On the inside, the factory is more like a laboratory. No impurities here, though not all-white; instead, peppy colours (yellow, blue, tan) that could have come from Ikea. With its flat planes, immaculate surfaces, and a shop floor so highly polished even the toughest sar’nt-major would have to acknowledge his reflection, the place is pristine as a brand. But this ‘brand’ is not merely decorative; it’s the Hyundai plant at Ulsan (250 miles from Seoul), where cars get made by the million. Conveyed along the spotless track, ministered to by men and machines, slowly the vehicles take shape. Or they would, if production had not been suspended. Hyundai autoworkers are on strike for more pay, better hours, and the integration of subcontracted employees into the regular labour force. Outside the engine plant where the night shift is massing, we are back in another century. Neon lamps give off a sepia light in which the strikers and their clothes are grey and grainy. They way they look tonight, these workers have taken on a rough, old texture, as crude as the long, long poles they carry to keep the police at bay. But this is only an appearance, a trick of the light that shows people lagging behind the world they themselves have made. Or is it?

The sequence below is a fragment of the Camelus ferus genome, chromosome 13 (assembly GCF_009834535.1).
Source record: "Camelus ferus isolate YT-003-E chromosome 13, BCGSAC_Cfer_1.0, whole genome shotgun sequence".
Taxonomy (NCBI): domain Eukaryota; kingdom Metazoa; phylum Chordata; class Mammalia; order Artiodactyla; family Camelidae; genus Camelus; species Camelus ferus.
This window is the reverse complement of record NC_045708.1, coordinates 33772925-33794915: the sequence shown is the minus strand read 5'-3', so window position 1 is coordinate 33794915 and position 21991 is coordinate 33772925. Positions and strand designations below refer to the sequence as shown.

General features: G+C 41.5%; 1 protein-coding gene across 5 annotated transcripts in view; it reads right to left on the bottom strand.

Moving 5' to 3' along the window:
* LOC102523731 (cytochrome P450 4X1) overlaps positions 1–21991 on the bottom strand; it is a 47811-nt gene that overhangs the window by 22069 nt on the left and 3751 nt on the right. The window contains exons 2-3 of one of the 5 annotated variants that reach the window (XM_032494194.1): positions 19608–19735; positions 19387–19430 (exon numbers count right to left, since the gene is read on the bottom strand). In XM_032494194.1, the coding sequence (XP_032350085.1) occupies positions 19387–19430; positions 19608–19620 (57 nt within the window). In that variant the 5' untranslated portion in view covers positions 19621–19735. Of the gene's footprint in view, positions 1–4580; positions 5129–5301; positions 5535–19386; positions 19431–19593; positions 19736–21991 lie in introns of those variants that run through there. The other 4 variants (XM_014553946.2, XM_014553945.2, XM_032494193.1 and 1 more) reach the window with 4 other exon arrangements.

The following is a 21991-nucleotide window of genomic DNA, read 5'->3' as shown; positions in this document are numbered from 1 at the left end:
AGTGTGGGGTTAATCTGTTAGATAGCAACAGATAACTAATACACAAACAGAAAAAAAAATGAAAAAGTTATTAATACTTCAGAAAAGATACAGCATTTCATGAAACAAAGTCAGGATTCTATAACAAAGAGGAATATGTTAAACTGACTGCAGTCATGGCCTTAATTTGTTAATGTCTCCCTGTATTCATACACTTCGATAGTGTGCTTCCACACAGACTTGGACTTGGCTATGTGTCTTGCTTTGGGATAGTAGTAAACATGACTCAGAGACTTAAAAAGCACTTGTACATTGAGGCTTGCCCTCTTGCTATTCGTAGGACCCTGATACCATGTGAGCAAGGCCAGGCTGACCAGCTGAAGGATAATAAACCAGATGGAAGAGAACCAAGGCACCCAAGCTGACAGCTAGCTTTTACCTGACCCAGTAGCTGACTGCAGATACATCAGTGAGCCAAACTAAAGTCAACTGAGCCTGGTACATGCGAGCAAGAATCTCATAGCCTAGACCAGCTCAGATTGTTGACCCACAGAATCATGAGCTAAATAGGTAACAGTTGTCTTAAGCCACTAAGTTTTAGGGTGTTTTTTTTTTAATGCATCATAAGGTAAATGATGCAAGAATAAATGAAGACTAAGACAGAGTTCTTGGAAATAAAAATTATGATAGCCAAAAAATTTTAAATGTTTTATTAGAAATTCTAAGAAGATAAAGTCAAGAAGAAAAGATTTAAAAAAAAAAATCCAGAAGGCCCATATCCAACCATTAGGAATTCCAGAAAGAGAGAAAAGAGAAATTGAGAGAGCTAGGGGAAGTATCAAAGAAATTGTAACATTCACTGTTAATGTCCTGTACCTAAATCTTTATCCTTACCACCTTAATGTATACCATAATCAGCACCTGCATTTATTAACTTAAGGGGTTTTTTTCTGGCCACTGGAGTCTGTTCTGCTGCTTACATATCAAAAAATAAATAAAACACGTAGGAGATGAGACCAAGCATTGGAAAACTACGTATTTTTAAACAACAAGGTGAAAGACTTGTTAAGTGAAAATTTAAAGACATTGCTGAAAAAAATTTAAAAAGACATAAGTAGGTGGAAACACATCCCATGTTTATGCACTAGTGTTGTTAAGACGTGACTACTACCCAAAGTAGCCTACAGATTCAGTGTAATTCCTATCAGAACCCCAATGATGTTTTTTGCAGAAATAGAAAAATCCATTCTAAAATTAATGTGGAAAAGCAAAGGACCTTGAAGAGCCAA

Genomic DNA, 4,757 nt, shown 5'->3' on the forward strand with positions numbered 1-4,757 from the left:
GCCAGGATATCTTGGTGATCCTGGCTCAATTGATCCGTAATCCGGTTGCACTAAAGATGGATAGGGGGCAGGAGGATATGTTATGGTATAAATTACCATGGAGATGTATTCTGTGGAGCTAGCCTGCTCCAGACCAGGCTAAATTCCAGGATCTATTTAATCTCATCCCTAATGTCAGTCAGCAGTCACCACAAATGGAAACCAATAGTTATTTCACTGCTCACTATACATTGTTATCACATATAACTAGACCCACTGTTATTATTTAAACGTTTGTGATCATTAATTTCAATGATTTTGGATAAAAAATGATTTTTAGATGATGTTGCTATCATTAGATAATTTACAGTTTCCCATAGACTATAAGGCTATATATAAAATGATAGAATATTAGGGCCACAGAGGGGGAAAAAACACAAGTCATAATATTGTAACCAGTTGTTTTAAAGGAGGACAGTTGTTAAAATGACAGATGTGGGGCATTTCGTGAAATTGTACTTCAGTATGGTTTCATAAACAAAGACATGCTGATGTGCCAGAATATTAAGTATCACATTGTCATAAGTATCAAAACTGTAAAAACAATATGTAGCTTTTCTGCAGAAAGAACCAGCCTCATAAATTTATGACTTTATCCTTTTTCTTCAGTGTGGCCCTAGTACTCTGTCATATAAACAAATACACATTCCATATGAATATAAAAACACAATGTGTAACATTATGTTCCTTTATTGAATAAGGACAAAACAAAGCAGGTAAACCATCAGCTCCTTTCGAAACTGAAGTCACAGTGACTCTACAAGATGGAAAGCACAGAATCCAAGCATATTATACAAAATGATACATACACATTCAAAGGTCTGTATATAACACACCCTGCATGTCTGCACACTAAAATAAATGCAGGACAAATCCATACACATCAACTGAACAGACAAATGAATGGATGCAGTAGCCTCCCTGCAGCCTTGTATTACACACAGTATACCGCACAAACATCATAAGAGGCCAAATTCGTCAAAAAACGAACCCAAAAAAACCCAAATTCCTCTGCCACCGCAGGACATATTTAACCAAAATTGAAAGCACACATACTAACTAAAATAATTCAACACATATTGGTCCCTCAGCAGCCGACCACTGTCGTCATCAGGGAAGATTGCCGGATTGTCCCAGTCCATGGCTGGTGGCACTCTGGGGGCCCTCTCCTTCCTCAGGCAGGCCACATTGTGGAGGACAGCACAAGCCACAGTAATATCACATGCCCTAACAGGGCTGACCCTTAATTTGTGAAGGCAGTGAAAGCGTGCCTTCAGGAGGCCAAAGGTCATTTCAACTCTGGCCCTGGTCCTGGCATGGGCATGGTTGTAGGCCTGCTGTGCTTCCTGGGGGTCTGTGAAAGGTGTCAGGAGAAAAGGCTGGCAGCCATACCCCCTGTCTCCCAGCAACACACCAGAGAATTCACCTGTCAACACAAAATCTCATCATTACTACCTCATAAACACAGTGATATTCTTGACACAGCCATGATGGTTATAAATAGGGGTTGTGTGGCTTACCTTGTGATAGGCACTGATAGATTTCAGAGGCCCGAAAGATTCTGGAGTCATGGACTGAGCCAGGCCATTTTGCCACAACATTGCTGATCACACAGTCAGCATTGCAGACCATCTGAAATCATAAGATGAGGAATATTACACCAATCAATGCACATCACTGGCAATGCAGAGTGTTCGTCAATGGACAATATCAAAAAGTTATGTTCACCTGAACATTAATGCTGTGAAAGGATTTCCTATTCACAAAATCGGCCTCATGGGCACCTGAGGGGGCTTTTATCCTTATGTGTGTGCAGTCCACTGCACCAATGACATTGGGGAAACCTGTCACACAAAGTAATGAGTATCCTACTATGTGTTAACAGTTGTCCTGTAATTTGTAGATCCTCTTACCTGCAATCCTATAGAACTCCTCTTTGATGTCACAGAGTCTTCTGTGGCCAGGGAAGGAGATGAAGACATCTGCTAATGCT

The body of a miner, nose and chin nuzzling into the crook of his own arm. Shot by the thin blue line, down on one knee to fire into a straggle of strikers, already regretting the heat of their action. Was this man comforting himself at the moment of death? More likely his head and arm arranged themselves arbitrarily, same as the other bodies strewn around at random. If only this were a Surrealists’ Convention, and they were suffering for their art.